Reinvent Albany Testimony to the NYC Council Committee on Technology
For 2021 Oversight Hearing on Open Data Compliance
Good morning Chairman Holden and members of the Committee on Technology. My name is Tom Speaker, and I am a Policy Analyst for Reinvent Albany. Reinvent Albany advocates for transparent and accountable government in New York State. We were instrumental in drafting and passing New York City’s 2012 Open Data Law and subsequent amendments. Thank you for holding this oversight hearing today.
Thanks to the leadership of the City Council, New York City passed the world’s first open data law, and our success and failures are closely watched by governments everywhere.
Today, in the last month of the eight-year de Blasio administration and on the cusp of a new mayor and City Council entering office, Reinvent Albany’s testimony will highlight eight points.
First, it is essential that the City Council continue to hold this annual oversight hearing and look for ways to continuously improve the NYC open data program. The Council has actively worked to increase the transparency, accountability and effectiveness of the City’s open data efforts by passing legislative mandates.
Second, the success of NYC government open data depends on public interest and pressure. NYC leaders and career management have not fully realized the operational and efficiency benefits that open data offers, and some actively hoard their public data and keep it from the public, other agencies or even their own agencies. Reporting mandates like the annual compliance plan, data dashboard and agency audits are essential to compel agencies to comply with the Open Data Law.
Third, having a Mayor’s Office of Data Analytics is generally a good idea and especially important to the success of Open Data. Officials in the Mayor’s office have clout and access to Deputy Mayors that the Department of Information Technology and Telecommunications (DOITT) does not. We hope the Adams administration has a robust MODA.
Fourth, despite almost a decade of experience and a real investment of time and talent, NYC government has barely begun to reap the benefits of open data. By far the most expensive part of creating an agency dataset is gathering data. Once the dataset is created, publishing that data is cheap. And once the data is published, an infinite number of users can benefit from it. It is simply stunning to hear agencies complain about the time and effort needed to publish data in the Open Data Portal, since publishing data for broad use probably costs half a percent or less of what gathering and maintaining the data does. To use a paper analogy, it’s like taxpayers paying an agency to create a phonebook of city services and then printing one copy and sticking it on a bookshelf in some manager’s office.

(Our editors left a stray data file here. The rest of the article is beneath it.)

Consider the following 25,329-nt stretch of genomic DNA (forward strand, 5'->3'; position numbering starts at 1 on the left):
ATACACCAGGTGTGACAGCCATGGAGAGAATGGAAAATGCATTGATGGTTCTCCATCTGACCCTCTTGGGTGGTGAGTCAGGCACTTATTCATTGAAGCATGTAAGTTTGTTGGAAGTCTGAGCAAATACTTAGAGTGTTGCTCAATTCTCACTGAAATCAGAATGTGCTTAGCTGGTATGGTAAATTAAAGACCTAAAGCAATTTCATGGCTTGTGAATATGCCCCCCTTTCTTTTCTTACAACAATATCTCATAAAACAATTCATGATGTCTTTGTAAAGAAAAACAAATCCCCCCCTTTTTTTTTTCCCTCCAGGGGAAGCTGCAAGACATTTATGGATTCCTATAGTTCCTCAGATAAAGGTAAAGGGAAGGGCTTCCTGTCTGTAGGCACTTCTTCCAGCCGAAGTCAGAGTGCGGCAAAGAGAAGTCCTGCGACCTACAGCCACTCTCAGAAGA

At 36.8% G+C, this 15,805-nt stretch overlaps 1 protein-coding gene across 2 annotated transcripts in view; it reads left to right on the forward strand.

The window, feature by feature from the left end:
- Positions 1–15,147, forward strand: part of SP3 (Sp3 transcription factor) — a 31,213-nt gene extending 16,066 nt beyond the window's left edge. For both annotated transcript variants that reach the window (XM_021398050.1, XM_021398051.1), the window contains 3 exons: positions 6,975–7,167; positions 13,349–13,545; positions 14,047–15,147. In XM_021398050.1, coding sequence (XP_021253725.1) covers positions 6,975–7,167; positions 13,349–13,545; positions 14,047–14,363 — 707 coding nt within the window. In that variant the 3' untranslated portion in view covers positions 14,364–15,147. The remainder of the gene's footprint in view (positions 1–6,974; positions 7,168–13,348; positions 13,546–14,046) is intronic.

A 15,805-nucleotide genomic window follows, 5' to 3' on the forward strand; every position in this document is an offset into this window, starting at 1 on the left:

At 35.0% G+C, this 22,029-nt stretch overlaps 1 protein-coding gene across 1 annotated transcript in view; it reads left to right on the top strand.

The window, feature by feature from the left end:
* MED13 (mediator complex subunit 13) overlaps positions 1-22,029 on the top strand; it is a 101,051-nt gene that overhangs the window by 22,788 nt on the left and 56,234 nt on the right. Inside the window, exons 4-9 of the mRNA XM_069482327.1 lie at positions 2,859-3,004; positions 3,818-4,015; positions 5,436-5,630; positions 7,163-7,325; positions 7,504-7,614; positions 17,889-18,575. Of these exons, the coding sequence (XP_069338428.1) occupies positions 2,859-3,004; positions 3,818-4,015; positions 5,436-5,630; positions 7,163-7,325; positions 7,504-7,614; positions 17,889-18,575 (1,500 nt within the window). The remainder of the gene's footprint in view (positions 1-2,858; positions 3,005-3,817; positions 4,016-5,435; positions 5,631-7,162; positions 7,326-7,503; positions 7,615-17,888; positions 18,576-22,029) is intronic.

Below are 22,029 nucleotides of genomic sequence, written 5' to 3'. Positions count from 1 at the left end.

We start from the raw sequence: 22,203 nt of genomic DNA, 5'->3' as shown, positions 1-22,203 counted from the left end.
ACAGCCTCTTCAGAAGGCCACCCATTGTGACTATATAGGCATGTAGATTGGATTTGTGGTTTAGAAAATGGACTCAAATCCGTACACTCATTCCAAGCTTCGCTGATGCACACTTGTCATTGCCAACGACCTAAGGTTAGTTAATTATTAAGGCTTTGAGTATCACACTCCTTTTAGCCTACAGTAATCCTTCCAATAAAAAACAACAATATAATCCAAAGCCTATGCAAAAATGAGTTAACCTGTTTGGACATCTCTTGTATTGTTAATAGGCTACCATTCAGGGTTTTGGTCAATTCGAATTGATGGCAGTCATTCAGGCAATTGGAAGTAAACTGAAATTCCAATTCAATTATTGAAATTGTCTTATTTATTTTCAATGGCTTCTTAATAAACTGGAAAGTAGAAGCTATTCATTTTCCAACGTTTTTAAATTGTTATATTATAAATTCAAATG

Fifth, the mayoral transition between the Bloomberg and de Blasio administration almost destroyed NYC Open Data. MODA had to be rebuilt from scratch, DOITT was adrift, and many agencies defaulted to ignoring the requirements of the Open Data Law. We hope this Committee and City Council can help NYC government avoid this when Mayor Eric Adams takes over.
Sixth, MODA and DOITT are struggling to get agencies to fulfill basic aspects of the Open Data Law. According to the Open Data Dashboard, only 59% of datasets are updated on time and only a third of datasets scheduled for publication in the last 12 months have been available on time. Yes, COVID has been hard for everyone, but this performance is unacceptable and shows that almost a decade in, complying with the Open Data Law has not been institutionalized by agencies.
Seventh, we believe the key to sustainable open data is automating datasets so that agencies do not have to update data by hand. Our understanding is that DOITT has struggled to automate datasets. You should keep a close eye on dataset automation as it is the key to making open data cost-effective and sustainable.
Finally, you can think of open data as the canary in the coalmine of NYC government’s information architecture. Agencies that are good at managing their data do not have much trouble publishing data to the Open Data Portal. That said, it is totally unclear to us whether high-level NYC managers and IT managers understand that a highly functioning open data system would save the city huge amounts of time and money and foster much more sophisticated and widespread data analytics. To this end, we suggest you and the Adams administration take a close look at DOITT’s new nearly $200 million contract that includes a redesign of DataBridge. This could be a huge opportunity to automate the flow of agency data to the public Open Data Portal. At a minimum, it is a great chance for MODA to rationalize NYC data management.
Thank you for allowing me to testify today. I welcome any questions you may have.
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